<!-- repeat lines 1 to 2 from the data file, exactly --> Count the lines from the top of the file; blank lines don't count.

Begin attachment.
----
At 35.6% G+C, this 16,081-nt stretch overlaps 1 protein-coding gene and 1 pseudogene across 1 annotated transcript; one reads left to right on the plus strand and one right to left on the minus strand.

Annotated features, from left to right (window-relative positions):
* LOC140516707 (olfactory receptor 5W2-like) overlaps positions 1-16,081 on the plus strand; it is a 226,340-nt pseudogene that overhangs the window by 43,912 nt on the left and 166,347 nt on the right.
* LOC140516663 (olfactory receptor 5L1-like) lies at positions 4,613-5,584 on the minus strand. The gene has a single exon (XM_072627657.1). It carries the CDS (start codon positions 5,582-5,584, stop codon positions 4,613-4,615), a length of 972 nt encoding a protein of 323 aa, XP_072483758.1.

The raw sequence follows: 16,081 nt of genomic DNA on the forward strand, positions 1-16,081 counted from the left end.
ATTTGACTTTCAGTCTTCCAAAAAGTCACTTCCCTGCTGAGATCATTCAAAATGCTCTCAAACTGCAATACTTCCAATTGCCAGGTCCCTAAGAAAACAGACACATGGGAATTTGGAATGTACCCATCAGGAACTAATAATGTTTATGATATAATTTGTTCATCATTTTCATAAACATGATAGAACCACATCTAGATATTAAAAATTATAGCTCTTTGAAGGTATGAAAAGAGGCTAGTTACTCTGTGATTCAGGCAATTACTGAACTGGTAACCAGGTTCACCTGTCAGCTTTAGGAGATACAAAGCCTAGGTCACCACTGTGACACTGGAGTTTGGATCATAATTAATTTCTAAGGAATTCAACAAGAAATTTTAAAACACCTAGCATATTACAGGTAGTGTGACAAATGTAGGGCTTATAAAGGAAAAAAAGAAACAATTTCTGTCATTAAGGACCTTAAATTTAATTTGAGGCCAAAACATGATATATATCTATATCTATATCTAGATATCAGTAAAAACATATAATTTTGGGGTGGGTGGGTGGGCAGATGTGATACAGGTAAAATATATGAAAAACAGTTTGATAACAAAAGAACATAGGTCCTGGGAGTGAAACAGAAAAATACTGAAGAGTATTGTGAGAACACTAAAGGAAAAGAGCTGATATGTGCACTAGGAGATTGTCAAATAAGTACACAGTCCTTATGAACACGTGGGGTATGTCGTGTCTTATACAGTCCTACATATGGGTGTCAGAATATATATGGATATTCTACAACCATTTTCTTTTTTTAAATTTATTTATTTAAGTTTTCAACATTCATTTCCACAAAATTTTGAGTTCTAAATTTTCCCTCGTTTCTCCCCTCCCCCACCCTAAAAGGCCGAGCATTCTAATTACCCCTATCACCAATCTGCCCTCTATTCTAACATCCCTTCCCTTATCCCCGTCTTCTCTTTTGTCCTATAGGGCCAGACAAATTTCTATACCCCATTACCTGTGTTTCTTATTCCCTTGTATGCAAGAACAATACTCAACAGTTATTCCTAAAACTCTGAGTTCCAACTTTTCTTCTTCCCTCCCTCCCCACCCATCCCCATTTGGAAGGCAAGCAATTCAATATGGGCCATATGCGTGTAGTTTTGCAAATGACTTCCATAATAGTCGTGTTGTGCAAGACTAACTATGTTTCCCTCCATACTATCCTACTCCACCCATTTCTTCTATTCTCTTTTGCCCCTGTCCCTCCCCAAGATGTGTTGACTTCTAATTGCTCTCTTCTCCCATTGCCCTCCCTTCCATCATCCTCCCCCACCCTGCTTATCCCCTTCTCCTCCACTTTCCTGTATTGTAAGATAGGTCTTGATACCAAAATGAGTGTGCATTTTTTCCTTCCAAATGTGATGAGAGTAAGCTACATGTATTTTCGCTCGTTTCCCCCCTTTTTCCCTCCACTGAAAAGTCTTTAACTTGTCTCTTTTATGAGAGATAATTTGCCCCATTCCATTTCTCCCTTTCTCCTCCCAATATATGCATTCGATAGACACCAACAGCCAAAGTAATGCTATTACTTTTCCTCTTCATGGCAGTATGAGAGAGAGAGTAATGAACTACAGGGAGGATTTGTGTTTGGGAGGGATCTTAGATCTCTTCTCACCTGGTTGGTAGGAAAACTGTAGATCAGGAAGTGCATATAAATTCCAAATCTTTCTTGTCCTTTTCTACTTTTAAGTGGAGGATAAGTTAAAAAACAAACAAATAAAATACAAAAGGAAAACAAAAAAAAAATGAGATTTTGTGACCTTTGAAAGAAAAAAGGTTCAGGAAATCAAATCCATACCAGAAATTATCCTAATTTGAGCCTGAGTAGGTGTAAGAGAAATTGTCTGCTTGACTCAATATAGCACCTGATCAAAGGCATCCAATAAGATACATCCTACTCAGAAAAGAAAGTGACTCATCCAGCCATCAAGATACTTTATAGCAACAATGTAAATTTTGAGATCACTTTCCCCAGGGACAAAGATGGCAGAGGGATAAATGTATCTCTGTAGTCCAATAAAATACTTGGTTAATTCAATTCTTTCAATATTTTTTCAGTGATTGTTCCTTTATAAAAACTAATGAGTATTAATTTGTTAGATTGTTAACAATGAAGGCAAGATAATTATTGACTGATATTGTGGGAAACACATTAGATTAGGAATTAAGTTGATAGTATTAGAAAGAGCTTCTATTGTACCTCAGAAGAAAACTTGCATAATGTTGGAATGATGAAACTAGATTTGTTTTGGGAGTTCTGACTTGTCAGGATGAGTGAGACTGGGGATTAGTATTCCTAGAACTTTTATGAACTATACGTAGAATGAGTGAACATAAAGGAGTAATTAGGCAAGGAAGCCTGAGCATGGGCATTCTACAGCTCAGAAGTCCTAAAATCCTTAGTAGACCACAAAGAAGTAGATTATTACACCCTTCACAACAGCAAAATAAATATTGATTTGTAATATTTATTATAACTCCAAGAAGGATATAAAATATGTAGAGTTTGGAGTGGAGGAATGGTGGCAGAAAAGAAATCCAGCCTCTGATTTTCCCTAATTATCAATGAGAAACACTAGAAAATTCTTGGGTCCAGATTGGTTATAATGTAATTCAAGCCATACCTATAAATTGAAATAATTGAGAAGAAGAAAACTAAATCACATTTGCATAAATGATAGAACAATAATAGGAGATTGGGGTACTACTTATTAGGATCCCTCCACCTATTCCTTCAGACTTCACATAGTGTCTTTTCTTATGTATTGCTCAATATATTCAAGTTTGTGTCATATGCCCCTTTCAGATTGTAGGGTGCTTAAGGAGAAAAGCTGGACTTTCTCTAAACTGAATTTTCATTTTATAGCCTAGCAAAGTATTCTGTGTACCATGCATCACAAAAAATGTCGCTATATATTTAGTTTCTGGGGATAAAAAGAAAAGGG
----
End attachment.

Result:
At 35.6% G+C, this 16,081-nt stretch overlaps 1 protein-coding gene and 1 pseudogene across 1 annotated transcript; one reads left to right on the plus strand and one right to left on the minus strand.

Annotated features, from left to right (window-relative positions):